The Malta Independent 22 July 2024, Monday
View E-Paper

Promised medical school still in shell form nine months past planned completion date

Kyle Patrick Camilleri Sunday, 24 September 2023, 08:30 Last update: about 11 months ago

The promised 8,000m2 medical school, which construction was halted in November last year, is now nine months past its planned completion date, still in shell form and disputes over its funding have left University of Malta’s health students without their own educational facilities.

Health students are now worrying that the educational amenities that had been taken away from them because more space for patients was needed at Mater Dei Hospital during the Covid-19 pandemic may not be compensated for any time soon as initially promised by the government.

This medical school was announced in 2019 and was to eventually replace the facilities used both on the University Campus and at Mater Dei Hospital by the Faculty of Health Sciences and the Faculty of Medicine and Surgery.

When the Faculty of Health Sciences was contacted, a representative stated that they had nothing to do with the project and there was still an uncertainty as to whether the faculty would be moving into the new complex, if and when completed, highlighting the lack of communication with the affected parties.

In a story first published by Newsbook in November 2022, the health student associations Malta Health Students’ Association (MHSA) and Malta Medical Students’ Association (MMSA), had already expressed their concerns regarding this project; it had been promised that the medical school would be up and running in December 2022, yet by 30 November of that year, the building was still in shell form.

Things have not changed much since.

The Malta Independent on Sunday contacted the two associations that represent the affected students of this held-up project, the MHSA and the MMSA.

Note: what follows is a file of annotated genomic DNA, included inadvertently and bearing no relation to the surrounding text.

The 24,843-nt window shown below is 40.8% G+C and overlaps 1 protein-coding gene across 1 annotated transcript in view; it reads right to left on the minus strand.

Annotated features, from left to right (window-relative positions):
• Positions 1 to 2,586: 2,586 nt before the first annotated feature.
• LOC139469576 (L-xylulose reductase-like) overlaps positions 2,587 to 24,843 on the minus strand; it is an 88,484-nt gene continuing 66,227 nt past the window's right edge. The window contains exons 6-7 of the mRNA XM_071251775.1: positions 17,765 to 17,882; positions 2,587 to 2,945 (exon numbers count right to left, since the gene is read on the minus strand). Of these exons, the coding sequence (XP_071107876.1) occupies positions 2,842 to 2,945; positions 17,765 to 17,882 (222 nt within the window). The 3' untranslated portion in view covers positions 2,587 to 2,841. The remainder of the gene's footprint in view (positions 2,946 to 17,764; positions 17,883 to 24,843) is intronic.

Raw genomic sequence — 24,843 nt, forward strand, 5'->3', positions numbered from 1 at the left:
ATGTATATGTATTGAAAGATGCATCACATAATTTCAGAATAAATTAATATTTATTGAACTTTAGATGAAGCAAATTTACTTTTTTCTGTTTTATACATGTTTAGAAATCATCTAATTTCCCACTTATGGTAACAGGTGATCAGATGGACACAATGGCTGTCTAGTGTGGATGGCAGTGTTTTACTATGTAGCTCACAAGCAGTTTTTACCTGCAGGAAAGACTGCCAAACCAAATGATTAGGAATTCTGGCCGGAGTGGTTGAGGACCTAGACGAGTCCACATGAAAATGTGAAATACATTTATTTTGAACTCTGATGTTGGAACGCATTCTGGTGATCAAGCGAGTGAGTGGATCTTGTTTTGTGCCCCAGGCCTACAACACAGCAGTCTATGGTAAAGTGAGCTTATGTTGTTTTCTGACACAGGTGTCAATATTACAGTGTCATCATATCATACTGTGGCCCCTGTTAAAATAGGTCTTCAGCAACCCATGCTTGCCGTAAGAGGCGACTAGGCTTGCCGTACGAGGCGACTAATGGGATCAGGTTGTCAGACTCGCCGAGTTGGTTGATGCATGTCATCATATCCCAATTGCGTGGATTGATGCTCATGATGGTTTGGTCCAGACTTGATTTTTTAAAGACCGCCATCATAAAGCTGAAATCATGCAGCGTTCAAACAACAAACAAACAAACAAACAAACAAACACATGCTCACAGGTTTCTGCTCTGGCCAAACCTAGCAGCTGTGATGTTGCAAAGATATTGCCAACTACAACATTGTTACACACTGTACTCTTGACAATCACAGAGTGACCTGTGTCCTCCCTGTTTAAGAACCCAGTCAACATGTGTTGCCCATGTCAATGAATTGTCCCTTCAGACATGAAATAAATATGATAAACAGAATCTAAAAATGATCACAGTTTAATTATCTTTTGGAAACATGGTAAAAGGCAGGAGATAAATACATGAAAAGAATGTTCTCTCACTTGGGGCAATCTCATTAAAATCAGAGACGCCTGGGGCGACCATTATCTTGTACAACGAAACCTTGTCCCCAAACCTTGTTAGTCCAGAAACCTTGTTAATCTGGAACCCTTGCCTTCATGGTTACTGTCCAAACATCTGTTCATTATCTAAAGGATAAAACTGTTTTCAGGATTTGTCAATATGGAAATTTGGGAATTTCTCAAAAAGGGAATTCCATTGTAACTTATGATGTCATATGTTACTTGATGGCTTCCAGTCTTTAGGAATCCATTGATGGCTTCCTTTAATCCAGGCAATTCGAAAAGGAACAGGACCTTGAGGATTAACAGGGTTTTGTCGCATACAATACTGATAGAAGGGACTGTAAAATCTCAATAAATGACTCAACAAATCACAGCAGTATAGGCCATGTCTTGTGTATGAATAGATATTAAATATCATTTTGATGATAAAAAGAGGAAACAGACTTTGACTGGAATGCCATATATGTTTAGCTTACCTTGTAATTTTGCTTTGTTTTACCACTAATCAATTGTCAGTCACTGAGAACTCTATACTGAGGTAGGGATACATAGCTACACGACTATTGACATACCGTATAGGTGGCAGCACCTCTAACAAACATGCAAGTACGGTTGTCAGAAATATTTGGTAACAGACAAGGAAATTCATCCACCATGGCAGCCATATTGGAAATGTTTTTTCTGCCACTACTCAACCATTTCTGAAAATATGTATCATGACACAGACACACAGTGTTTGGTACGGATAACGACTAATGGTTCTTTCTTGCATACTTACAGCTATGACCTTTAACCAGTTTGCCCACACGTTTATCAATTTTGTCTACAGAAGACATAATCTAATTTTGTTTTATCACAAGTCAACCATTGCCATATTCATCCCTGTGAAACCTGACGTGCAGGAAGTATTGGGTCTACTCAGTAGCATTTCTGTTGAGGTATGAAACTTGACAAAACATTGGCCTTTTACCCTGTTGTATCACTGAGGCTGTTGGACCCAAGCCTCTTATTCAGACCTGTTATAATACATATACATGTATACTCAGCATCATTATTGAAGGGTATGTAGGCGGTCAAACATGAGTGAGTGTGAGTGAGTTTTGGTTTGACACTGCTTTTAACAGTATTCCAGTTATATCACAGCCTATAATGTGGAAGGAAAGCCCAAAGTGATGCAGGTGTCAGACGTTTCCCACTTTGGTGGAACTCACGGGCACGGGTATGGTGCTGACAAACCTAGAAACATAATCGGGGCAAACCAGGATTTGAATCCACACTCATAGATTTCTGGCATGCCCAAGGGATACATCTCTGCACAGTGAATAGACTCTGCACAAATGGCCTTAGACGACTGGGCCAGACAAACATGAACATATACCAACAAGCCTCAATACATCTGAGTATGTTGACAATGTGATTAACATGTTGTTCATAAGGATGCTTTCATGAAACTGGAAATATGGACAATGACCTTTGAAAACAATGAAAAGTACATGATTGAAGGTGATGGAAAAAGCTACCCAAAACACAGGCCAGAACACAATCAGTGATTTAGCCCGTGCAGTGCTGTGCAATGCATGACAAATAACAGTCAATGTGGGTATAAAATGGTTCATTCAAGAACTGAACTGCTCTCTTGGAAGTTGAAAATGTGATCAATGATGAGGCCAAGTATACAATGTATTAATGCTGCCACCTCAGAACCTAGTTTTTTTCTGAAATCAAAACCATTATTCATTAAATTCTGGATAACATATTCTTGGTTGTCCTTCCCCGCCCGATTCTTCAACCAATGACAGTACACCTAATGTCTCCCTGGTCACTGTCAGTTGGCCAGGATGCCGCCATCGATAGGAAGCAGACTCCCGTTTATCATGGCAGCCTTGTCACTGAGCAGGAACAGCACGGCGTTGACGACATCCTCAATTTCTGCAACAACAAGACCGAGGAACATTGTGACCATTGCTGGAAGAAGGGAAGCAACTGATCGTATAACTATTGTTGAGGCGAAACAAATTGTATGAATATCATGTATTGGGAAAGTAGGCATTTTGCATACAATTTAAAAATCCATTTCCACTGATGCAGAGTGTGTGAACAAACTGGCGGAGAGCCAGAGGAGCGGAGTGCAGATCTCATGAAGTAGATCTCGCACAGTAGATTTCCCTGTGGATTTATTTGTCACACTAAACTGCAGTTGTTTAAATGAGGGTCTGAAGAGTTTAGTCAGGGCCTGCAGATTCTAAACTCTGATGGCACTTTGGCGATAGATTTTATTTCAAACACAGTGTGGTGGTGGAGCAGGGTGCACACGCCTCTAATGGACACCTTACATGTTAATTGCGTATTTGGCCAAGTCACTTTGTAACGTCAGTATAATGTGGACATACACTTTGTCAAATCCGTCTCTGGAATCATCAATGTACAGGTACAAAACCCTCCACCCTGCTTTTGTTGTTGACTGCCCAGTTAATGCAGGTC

The MHSA noted that “student life has been impacted drastically” as a result of this delay. It was explained to this newsroom that present facilities available for healthcare students consist of an open courtyard – that does not provide any shelter from harsh rainfall or sunshine – and a small number of classrooms shared between hundreds of students. As a result, since these classrooms are used for conducting lectures and for students wishing to revise in a quiet nearby place, these rooms are often fully booked and unavailable, thus forcing them to seek to go elsewhere.

The MHSA described how if health students seek to convene, they often need to go from their faculties located in the hospital, all the way down to the Campus Hub or the University itself. They also noted that the limiting of free space has hindered opportunity for students to socialise with one another. They also explained how their “lack of quiet spaces and indoor shelter for students forming part of the previously mentioned faculties does not provide a healthy studying environment”.

Both associations told The Malta Independent on Sunday that no communication has been provided to them on the state of the school’s construction, its progress or lack thereof, or on a new potential completion date, despite being well past its deadline. Moreover, it was noted that prior to their joint statement last November, the majority of students were unaware that a medical school was meant to be built.

The MMSA expressed the association’s disappointment in the fact that “healthcare students are not being given the educational facilities we deserve”.

The MMSA said that “improving the healthcare of our islands starts with investing in the students who will one day take care of our population, and giving them the adequate facilities to grow and thrive. This lack of investment and care for such a vital part of the workforce of tomorrow has left many students feeling confused, frustrated and betrayed by the authorities who should be safeguarding and working to improve our education”.

Health students have lost the space that they had before the pandemic. Since it broke in 2020, their staff cafeteria and student library have been converted into makeshift wards in order to deal with the high influx of patients at Mater Dei Hospital. Following the end of the Covid-19 pandemic, these makeshift wards have been retained as high influxes of patients have remained.

It was reported that the makeshift ward MIU6, which previously was the aforementioned staff canteen, was source to various complaints by admitted patients, such as lack of privacy through a lack of separation curtains, lack of furniture, piled-up debris being visible inside the ward, as well as reports of a foul smell of drainage that emitted from the mobile showers present through the placed cubicles; this stench had reportedly forced sick patients to stand outside while waiting for the issue to be resolved.